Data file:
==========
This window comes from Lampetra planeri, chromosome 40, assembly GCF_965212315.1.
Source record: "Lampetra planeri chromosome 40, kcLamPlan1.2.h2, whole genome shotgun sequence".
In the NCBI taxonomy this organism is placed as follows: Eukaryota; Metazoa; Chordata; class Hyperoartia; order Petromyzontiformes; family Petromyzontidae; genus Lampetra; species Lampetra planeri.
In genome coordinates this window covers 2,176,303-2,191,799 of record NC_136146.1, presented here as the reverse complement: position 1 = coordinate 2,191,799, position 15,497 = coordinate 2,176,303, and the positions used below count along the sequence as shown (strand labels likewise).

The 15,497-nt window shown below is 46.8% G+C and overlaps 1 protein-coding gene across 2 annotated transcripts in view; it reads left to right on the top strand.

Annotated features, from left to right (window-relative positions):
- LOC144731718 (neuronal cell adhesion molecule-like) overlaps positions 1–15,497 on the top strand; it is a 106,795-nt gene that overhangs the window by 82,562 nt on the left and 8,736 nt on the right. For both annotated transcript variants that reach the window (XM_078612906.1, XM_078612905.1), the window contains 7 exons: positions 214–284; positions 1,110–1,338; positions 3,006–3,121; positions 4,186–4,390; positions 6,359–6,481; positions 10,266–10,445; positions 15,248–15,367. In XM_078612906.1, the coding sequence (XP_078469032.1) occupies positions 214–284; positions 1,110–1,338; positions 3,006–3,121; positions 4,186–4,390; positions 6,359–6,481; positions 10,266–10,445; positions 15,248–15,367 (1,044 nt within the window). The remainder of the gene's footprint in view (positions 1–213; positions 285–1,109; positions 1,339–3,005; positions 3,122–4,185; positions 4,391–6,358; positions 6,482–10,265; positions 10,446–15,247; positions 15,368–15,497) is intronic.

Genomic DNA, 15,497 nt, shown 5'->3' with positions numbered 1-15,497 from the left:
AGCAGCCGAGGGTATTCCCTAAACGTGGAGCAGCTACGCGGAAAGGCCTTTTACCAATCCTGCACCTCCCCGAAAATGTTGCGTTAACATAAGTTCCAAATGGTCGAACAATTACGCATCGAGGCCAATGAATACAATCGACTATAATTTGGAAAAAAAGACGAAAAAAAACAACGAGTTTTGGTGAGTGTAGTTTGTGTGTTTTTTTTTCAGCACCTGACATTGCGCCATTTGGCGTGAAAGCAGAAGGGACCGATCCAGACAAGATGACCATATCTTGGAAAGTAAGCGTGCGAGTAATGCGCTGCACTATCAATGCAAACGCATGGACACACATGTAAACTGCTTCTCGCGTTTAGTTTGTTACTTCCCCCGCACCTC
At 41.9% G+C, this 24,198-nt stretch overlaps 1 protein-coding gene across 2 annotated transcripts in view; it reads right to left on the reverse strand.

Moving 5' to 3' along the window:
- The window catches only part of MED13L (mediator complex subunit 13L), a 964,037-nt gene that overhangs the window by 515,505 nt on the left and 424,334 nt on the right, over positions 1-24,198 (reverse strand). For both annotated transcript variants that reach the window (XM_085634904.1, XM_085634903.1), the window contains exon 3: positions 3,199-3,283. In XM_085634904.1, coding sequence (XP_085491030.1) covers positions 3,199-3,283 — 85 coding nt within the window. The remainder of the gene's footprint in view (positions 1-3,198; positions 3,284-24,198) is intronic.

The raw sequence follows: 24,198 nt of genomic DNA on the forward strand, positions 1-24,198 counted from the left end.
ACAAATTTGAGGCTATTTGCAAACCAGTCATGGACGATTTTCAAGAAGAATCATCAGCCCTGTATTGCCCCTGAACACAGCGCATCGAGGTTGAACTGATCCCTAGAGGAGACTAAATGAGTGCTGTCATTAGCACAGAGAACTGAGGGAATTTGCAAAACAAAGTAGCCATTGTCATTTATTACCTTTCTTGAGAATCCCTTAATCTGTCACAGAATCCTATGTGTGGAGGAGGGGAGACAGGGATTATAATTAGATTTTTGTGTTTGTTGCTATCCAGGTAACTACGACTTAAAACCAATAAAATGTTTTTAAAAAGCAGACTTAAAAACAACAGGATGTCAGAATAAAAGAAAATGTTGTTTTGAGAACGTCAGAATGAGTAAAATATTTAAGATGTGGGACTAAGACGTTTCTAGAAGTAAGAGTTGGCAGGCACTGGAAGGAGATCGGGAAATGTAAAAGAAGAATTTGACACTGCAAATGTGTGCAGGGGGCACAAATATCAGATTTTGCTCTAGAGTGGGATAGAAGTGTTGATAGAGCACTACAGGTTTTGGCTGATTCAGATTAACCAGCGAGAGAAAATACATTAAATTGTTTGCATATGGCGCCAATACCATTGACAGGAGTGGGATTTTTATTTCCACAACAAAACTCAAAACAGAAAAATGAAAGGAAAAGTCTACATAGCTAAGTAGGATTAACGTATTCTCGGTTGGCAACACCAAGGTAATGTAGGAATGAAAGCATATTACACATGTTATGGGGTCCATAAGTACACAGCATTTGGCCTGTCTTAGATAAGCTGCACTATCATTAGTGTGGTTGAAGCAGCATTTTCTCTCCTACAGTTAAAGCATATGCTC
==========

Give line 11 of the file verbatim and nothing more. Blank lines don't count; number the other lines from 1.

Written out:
Moving 5' to 3' along the window: